Former Toshima ward council member Taiga Ishikawa, the first openly gay officeholder in Japan, appreciates the initiative taken by Shibuya ward. “They are there for LGBT people, listening carefully to what they have to say. They did not make the proposition for the sake of fashion,” says Ishikawa. He continues, “I hope that Shibuya is going to be kind to all sorts of minority populations. If they understand the LGBT issues and not homeless issues, it is saddening and disappointing.”

*Text hand-copied from the photo uploaded by @tomiyukix.

Translator’s comment

While I agree with the author in most parts of the article, there are some nitpicking that I have to do.

1. Regarding the expression, “of an exceptional value in that it will protect the human rights of gender and sexual minority (LGBT) individuals”: First of all, the ordinance will mean nothing to most transgender people, and second of all, for LGB individuals, too, the ordinance will not guarantee their human rights at all. So, all in all, it is not “of an exceptional value in that it will protect the human rights of gender and sexual minority (LGBT) individuals” when it’s only beneficial to a small fraction of LGBTQs.

2. Regarding Taiga Ishikawa mentioned as “the first openly gay officeholder in Japan”: When Ishikawa was elected, another gay man was elected, too. His name is Wataru Ishizaka, and I wonder why Ishikawa always gets a lot of media exposure as the gay pioneer politician while Ishizaka doesn’t. Also, if we stick to the English sense of the word “gay” as referring to both female and male homosexuals, then Kanako Otsuji of Osaka was the first openly gay officeholder in Japan.

3. It is not clear why Taiga is so positive that Shibuya ward “did not make the proposition for the sake of fashion.”

同性パートナー条例案 渋谷区『人権』使い分け?

性的少数者 対応に違い 野宿者

 東京都渋谷区は同性カップルに「結婚に相当する関係(パートナーシップ)」と認める証明書を発行する条例案を三月議会に提案する。性的少数者(LGBT)の人権を保障する画期的な施策だが、一方で区は公園から野宿者(ホームレス)を閉め出している。人権の二重基準にも映るこうした対応に、LGBTの人びとからも戸惑いの声が漏れる。(沢田千秋)

 LGBTとは、レズビアン、ゲイ、バイセクシュアル、トランスジェンダーの総称。日本では同性婚が認められておらず、同性カップルは賃貸住宅の契約や病院での面会で、戸籍上の家族でないことを理由に不利益をこうむっている。条例案では同性カップルに証明書を発行。区民や事業者にカップルを夫婦と同等に扱うよう求めるという。
 渋谷区の人権意識の高さをたたえたいところだが、疑問なのは区の野宿者らへの対応だ。JR渋谷駅に近い区立宮下公園で二〇一〇年、区から命名権を取得した大手スポーツメーカー「ナイキジャパン」が公園整備に乗り出した際、区は公園にあった野宿者用のテントを強制撤去。一一年の整備後は夜間の立ち入りを禁じ、年末年始も出入り口を施錠。支援団体による炊き出し作業に支障が出た。
 いまも公園の周囲は野宿者があふれている。ある男性(五二)は「同性愛者には優しく、見栄えの悪い自分たちは臭い物にフタか排除。公園の夜間利用や炊き出しくらいはせめて黙認してくれないか」と訴える。
 支援団体「渋谷・野宿者の生存と生活をかちとる自由連合(のじれん)」の黒岩大助さんは「渋谷区からはひどい目に遭わされてきた。区や区議は等しく社会的弱者に対応すべきなのに偏っており、その平衡感覚を疑う」と憤る。
 パートナー条例のきっかけは、一二年の区議会六月定例会での長谷部健区議の質問だった。長谷部区議はナイキジャパンと区との橋渡し役を務め、宮下公園の整備事業に一役買った。「こちら特捜部」の取材に対し、同区議は「野宿者の排除は望んでいない。区が生活保護や自立支援プログラムを提供しているが、残念ながら平行線。職員に野宿者と同じ目線に立つよう提案している。渋谷のダイバーシティ(多様性)化を目指しているが、野宿者が多くいるのは好ましくない。区には支援を強化するよう求める」と話した。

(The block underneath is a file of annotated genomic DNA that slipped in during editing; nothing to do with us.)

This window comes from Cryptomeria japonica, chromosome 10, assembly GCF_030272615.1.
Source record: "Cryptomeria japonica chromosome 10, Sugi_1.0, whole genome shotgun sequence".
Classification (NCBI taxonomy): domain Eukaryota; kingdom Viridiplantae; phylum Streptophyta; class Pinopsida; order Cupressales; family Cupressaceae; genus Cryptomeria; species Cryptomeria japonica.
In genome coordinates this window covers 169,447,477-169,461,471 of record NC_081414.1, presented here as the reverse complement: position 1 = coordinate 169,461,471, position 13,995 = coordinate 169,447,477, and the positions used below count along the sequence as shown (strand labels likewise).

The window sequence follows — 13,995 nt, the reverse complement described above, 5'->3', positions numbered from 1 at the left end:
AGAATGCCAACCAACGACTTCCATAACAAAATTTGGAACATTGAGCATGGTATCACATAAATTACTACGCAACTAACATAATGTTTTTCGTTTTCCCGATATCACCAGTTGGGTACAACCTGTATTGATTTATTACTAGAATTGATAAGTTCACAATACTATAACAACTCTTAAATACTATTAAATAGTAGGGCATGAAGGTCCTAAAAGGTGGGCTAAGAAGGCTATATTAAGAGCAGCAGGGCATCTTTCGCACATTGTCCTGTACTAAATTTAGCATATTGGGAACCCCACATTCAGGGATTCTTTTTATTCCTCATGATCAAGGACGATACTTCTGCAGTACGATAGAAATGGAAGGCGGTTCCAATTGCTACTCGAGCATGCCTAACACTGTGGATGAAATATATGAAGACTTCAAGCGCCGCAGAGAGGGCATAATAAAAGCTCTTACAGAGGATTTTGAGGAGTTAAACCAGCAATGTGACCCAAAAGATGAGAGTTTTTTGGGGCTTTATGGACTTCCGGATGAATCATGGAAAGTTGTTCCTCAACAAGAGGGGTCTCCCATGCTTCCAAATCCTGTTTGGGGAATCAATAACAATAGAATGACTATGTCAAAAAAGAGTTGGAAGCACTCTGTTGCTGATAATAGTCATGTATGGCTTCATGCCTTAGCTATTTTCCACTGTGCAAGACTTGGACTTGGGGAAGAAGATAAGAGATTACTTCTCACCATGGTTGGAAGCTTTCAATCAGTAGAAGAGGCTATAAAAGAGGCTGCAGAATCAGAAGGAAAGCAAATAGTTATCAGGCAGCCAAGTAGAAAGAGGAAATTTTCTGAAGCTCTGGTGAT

一方、こうした「渋谷のダイバーシティ構想」について、トランスジェンダーの米沢泉美さんは「差別を許さないということは皆、同じ人間で、さまざまな事情を抱えつつ生きているという視点を持つこと。性的少数者の権利擁護と野宿者の命を守ることは等しいはずだが、渋谷区にもその視点はなさそう。区の宣伝材料として、性的少数者が利用されているのでは、とすら思える」と懐疑的だ。
 レズビアン活動家の土屋ゆきさんも「宮下公園で野宿者を閉め出す行政が、人権施策を打ち出すこと自体に違和感がある。人権問題としてのLGBT問題ではなく、おしゃれな渋谷の演出のために欧米発のファッショナブルなトレンドとして、LGBTに利用価値を見いだしたのではないか」と辛らつに批判する。
 いっぽう、日本で初めて自身がゲイであることを公表した公職者である石川大我元豊島区議は、渋谷区の取り組みを評価する。
 「LGBT当事者に寄り添い、丁寧に耳を傾けている。決してファッションで条例を提案したのではない」とした上で、「すべてのマイノリティーに優しい渋谷であってほしい。LGBTを理解しても、野宿者を排除するなら悲しくて残念だ」と語っている。

【紙面の写真を公開したツイート】

翻訳者のコメント

この記事の趣旨には大賛成だけど、念のため重箱の隅をつついておきます。

(1)「性的少数者(LGBT)の人権を保障する画期的な施策」という表現。まず(a)トランスジェンダーの多くの人にとっては全然意味ない施策だよね、というのと、(b)LGBにとっても、これで「人権を保障」したつもりになられたら笑っちゃうわよね、という点。一部のLGBT他しか恩恵を受けられない施策を「性的少数者(LGBT)の人権を保障する画期的な施策」って言っちゃいかんよ、と。

(2)石川さんが「日本で初めて自身がゲイであることを公表した公職者」とのことだけど、(a)同じタイミングで石坂わたるさんも公表したし当選したよね、というのと、(b)「ゲイ」は英語圏では男女問わず同性愛者のことなので、本来は大阪の尾辻かな子さんが初だよね、というのが気になる。

(3)石川さんが「決してファッションで条例を提案したのではない」と断言している根拠がわからん。

Compilation of Negative Responses to Akie Abe’s Participation in Tokyo Rainbow Pride 2014

(Ms. Akie Abe on the right. Photo source.)

The Tokyo Rainbow Pride, which I talked about last year on this blog, marked its 3rd anniversary on April 27, 2014. Its commercialization and increasingly neoliberal, militarist, and conservative crystallization of LGBT politics have become almost intolerably, grotesquely obvious. I could go on and on about sponsorships and participation of embassies and corporations at the Pride, but today I am so devastated by the participation of Prime Minister Abe’s wife, Ms. Akie Abe at the Pride, that I am almost in a shock state.

Of course, many individuals responded positively, affirming Ms. Abe’s action despite Prime Minister Abe’s right-wing inclinations. But there are quite a few tweets responding negatively. And it’s important for us to reassure ourselves that not all of us are happy with LGBTQ politics becoming a conservative cause.